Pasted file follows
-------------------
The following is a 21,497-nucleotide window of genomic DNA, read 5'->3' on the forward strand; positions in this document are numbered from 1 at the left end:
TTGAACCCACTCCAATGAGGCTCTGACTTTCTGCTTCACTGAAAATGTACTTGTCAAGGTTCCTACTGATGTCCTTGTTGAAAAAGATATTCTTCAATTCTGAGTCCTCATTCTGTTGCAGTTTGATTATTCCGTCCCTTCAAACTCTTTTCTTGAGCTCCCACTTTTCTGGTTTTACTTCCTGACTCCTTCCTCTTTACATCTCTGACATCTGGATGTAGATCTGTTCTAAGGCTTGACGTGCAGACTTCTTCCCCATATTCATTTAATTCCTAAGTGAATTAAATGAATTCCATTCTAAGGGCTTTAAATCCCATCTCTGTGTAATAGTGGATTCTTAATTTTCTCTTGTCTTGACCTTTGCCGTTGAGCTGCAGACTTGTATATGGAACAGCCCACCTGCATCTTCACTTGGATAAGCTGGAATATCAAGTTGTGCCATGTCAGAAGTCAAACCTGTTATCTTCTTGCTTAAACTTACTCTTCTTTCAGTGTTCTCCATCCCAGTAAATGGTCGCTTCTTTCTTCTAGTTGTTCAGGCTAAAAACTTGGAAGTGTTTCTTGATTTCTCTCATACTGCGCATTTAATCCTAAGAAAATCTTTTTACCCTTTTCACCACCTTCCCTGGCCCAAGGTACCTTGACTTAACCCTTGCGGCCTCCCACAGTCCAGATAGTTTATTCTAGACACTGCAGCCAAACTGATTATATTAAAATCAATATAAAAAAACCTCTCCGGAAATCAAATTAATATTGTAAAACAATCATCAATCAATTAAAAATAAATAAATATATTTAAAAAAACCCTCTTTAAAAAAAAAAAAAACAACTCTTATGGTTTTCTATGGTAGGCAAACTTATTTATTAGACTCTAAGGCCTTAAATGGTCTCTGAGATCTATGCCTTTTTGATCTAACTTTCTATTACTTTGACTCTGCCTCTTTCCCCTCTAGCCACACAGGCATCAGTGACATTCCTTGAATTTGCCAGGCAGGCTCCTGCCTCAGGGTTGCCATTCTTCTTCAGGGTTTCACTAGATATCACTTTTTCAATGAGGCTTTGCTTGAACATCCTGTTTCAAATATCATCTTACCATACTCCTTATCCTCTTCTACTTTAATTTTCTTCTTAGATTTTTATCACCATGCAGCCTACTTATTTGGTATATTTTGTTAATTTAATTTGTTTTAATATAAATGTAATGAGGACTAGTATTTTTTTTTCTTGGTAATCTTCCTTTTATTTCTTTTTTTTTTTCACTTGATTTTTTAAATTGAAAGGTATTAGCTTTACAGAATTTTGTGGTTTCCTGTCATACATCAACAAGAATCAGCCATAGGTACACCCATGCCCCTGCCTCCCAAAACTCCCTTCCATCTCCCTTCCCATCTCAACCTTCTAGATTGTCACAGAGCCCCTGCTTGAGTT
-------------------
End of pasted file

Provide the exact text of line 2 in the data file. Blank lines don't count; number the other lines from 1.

TTGAACCCACTCCAATGAGGCTCTGACTTTCTGCTTCACTGAAAATGTACTTGTCAAGGTTCCTACTGATGTCCTTGTTGAAAAAGATATTCTTCAATTCTGAGTCCTCATTCTGTTGCAGTTTGATTATTCCGTCCCTTCAAACTCTTTTCTTGAGCTCCCACTTTTCTGGTTTTACTTCCTGACTCCTTCCTCTTTACATCTCTGACATCTGGATGTAGATCTGTTCTAAGGCTTGACGTGCAGACTTCTTCCCCATATTCATTTAATTCCTAAGTGAATTAAATGAATTCCATTCTAAGGGCTTTAAATCCCATCTCTGTGTAATAGTGGATTCTTAATTTTCTCTTGTCTTGACCTTTGCCGTTGAGCTGCAGACTTGTATATGGAACAGCCCACCTGCATCTTCACTTGGATAAGCTGGAATATCAAGTTGTGCCATGTCAGAAGTCAAACCTGTTATCTTCTTGCTTAAACTTACTCTTCTTTCAGTGTTCTCCATCCCAGTAAATGGTCGCTTCTTTCTTCTAGTTGTTCAGGCTAAAAACTTGGAAGTGTTTCTTGATTTCTCTCATACTGCGCATTTAATCCTAAGAAAATCTTTTTACCCTTTTCACCACCTTCCCTGGCCCAAGGTACCTTGACTTAACCCTTGCGGCCTCCCACAGTCCAGATAGTTTATTCTAGACACTGCAGCCAAACTGATTATATTAAAATCAATATAAAAAAACCTCTCCGGAAATCAAATTAATATTGTAAAACAATCATCAATCAATTAAAAATAAATAAATATATTTAAAAAAACCCTCTTTAAAAAAAAAAAAAACAACTCTTATGGTTTTCTATGGTAGGCAAACTTATTTATTAGACTCTAAGGCCTTAAATGGTCTCTGAGATCTATGCCTTTTTGATCTAACTTTCTATTACTTTGACTCTGCCTCTTTCCCCTCTAGCCACACAGGCATCAGTGACATTCCTTGAATTTGCCAGGCAGGCTCCTGCCTCAGGGTTGCCATTCTTCTTCAGGGTTTCACTAGATATCACTTTTTCAATGAGGCTTTGCTTGAACATCCTGTTTCAAATATCATCTTACCATACTCCTTATCCTCTTCTACTTTAATTTTCTTCTTAGATTTTTATCACCATGCAGCCTACTTATTTGGTATATTTTGTTAATTTAATTTGTTTTAATATAAATGTAATGAGGACTAGTATTTTTTTTTCTTGGTAATCTTCCTTTTATTTCTTTTTTTTTTTCACTTGATTTTTTAAATTGAAAGGTATTAGCTTTACAGAATTTTGTGGTTTCCTGTCATACATCAACAAGAATCAGCCATAGGTACACCCATGCCCCTGCCTCCCAAAACTCCCTTCCATCTCCCTTCCCATCTCAACCTTCTAGATTGTCACAGAGCCCCTGCTTGAGTT